California Penal Code § 1473.7 PC allows you – if you are no longer in criminal custody – to file a motion to vacate a judgment in a criminal case. The motion can be based on either:
- A prejudicial error which damaged your ability to meaningfully understand, defend against, or knowingly accept the actual or potential adverse immigration consequences of a plea of guilty or nolo contendere (“no contest”); or
- Newly discovered evidence of actual innocence.
Penal Code § 1473.7 became effective on January 1, 2017. Before then, most people could only challenge a conviction or sentence within a short period of time – for instance, by filing a habeas corpus petition while still in custody.1
Once they were released from custody – that is, from jail, prison, parole or probation – they lost their ability to challenge their conviction.
But under PC 1473.7, a motion need only be made with “reasonable diligence” after
- you receive a Notice to Appear in immigration court or
- a removal (deportation) order becomes final.2
To help you better understand Penal Code §1473.7 motions to vacate, our criminal and immigration lawyers discuss the following, below:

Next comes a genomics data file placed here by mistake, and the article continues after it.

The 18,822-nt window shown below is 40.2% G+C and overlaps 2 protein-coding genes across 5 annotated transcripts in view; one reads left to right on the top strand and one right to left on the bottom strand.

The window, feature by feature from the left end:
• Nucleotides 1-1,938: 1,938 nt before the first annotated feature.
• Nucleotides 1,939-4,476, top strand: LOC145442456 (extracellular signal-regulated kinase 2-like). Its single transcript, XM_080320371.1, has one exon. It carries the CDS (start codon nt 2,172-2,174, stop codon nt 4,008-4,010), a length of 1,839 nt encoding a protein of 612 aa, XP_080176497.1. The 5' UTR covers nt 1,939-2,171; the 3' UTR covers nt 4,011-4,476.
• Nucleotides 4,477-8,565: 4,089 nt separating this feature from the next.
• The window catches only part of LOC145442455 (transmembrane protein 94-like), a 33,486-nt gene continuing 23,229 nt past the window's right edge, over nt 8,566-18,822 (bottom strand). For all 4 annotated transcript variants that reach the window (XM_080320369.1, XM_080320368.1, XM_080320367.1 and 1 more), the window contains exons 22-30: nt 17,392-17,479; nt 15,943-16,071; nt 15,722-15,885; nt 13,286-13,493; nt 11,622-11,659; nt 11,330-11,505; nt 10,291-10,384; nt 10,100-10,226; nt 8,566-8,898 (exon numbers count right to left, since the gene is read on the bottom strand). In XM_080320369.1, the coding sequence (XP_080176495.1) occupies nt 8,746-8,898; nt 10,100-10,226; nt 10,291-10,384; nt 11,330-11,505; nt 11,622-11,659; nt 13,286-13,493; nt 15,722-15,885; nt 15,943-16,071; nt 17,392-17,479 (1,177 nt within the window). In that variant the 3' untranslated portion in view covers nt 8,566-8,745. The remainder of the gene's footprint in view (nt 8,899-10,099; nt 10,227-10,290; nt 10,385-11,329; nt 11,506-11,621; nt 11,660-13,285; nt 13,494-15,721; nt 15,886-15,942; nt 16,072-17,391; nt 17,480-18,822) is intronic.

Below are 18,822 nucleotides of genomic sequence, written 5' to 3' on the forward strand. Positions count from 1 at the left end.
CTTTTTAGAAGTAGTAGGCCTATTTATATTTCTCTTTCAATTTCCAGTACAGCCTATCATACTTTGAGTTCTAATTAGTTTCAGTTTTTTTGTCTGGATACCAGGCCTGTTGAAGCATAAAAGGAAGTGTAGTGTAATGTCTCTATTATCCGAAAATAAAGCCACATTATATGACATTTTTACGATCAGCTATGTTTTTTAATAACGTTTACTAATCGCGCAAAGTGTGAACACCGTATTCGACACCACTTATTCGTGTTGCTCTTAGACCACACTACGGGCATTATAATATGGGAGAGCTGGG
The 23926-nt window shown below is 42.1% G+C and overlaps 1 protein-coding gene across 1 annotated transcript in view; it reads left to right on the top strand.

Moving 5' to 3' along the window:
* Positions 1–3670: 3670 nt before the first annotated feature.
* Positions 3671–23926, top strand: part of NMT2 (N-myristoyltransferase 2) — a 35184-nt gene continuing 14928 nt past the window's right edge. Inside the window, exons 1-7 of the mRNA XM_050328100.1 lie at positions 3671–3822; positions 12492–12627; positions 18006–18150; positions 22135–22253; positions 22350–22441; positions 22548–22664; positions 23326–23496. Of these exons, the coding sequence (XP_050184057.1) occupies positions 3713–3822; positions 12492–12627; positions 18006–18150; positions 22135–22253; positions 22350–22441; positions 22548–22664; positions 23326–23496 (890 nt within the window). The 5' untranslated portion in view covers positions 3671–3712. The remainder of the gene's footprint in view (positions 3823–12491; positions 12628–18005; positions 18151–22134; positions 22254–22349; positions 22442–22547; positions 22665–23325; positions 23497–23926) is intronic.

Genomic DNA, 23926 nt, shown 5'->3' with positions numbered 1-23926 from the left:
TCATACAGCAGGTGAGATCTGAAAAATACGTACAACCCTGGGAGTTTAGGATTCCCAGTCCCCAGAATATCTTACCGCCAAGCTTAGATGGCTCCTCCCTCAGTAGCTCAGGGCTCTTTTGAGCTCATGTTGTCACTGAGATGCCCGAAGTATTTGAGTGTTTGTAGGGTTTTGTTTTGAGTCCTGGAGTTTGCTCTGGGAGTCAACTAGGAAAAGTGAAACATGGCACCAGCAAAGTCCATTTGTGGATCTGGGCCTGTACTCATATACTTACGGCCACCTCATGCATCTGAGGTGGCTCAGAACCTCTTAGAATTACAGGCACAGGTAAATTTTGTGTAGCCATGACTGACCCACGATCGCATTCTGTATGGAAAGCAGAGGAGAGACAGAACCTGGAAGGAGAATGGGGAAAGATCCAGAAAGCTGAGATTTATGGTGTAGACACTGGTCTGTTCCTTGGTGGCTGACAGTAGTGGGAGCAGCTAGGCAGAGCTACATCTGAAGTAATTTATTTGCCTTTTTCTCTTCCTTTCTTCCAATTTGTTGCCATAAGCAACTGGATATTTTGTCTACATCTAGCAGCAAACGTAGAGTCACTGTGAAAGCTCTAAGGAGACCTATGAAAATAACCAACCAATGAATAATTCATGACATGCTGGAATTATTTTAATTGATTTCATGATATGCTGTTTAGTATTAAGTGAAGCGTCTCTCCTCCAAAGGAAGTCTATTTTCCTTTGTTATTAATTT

- 1. How does Penal Code 1473.7 PC work?
- 2. What is vacating based on newly discovered evidence?
- 3. What is vacating based on a prejudicial error?
- 4. How long do I have to file a PC 1473.7 motion?
- 5. Am I entitled to a hearing on my motion?
- 6. Do I need to appear in court personally?
- 7. What happens if my PC 1473.7 motion is granted?
- 8. Can I appeal if my motion is denied?
- 9. Is there any other basis for vacating a conviction or sentence?
1. How does Penal Code 1473.7 PC work?
Penal Code §1473.7 became effective on January 1, 2017. Before then, people had limited options for challenging their conviction. The most common method of challenging the constitutionality of a conviction or sentence was to file a habeas corpus petition.
Though a petition for habeas corpus could only be filed while they were in custody – that is, while they were still in jail or prison, or on probation or parole.
Once someone was released from the system, the courts were no longer authorized to consider a habeas petition.3
As a result, many people had no remedy once they were released. In some cases, people would not even know that the conviction had made them deportable until many years later.
There was no way to go back into court to erase the conviction – even if
- they entered pleas without understanding the immigration consequences or
- the sole complaining witness recanted their testimony.
2. What is vacating based on newly discovered evidence?
New evidence of innocence is one grounds for a motion to vacate under PC §1473.7.
Such evidence might include:
- Results of new scientific tests, such as DNA testing;
- Another person admitting to the crime; or